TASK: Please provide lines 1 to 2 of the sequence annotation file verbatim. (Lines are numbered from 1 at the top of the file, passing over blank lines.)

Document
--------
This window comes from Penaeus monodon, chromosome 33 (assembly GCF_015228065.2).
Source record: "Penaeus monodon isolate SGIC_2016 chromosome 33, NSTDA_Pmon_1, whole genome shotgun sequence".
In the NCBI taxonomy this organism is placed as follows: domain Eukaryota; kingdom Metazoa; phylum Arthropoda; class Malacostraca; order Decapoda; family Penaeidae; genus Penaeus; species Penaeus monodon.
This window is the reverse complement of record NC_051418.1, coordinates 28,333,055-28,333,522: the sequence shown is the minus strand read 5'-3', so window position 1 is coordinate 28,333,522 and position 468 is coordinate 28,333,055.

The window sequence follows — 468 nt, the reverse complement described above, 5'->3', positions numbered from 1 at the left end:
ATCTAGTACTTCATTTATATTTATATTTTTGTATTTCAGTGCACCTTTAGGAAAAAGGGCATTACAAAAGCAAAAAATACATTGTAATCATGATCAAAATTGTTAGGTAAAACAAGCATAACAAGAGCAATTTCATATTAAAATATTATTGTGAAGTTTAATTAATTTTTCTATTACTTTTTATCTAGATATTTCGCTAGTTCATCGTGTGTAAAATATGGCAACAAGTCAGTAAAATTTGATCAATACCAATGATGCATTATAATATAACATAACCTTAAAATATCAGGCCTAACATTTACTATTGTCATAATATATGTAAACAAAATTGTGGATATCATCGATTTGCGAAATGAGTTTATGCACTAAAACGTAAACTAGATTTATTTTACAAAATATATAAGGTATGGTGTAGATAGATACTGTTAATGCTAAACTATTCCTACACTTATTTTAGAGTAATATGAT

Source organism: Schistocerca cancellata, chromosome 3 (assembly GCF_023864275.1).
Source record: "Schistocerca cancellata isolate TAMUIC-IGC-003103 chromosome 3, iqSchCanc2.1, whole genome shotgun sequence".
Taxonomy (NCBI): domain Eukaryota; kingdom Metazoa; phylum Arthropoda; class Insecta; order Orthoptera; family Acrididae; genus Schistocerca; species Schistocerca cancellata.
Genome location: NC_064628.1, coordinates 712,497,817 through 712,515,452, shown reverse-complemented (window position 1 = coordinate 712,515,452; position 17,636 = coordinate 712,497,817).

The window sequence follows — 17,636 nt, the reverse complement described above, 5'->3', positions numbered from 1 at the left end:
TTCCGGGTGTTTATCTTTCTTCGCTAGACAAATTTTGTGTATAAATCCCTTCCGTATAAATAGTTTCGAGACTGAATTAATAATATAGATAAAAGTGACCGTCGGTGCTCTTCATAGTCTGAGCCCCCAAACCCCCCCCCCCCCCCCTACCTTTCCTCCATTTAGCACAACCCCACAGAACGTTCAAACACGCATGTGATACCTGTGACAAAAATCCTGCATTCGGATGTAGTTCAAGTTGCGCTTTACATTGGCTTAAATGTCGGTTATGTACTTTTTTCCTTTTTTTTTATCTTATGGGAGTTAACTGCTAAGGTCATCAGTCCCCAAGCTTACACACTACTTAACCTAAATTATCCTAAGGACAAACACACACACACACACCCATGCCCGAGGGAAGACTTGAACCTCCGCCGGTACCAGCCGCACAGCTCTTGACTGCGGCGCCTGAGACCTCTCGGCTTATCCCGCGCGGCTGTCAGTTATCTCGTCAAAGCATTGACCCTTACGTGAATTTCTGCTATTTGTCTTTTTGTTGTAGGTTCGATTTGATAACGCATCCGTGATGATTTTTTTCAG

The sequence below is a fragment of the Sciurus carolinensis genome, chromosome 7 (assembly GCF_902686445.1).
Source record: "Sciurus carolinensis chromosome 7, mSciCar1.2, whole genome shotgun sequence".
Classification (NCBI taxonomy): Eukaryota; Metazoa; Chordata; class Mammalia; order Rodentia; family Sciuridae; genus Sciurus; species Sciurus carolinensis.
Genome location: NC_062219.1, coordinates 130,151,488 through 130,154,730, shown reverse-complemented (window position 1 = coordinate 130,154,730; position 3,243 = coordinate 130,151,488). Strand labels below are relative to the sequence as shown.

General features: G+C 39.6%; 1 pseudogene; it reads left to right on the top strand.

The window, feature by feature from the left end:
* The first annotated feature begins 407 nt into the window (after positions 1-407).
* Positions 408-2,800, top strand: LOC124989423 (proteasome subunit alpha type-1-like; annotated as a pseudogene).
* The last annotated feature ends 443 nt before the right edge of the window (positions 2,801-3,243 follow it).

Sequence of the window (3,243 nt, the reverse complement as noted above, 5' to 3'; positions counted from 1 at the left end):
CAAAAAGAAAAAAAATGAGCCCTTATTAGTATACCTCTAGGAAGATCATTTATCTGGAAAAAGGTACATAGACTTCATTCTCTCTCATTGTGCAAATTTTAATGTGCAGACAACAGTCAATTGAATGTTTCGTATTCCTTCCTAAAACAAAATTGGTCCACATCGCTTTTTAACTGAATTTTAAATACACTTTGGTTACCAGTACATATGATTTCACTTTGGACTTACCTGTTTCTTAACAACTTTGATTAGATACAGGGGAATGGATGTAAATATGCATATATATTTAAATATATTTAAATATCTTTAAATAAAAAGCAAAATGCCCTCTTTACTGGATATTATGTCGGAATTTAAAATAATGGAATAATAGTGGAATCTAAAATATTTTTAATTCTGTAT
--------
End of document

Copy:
This window comes from Penaeus monodon, chromosome 33 (assembly GCF_015228065.2).
Source record: "Penaeus monodon isolate SGIC_2016 chromosome 33, NSTDA_Pmon_1, whole genome shotgun sequence".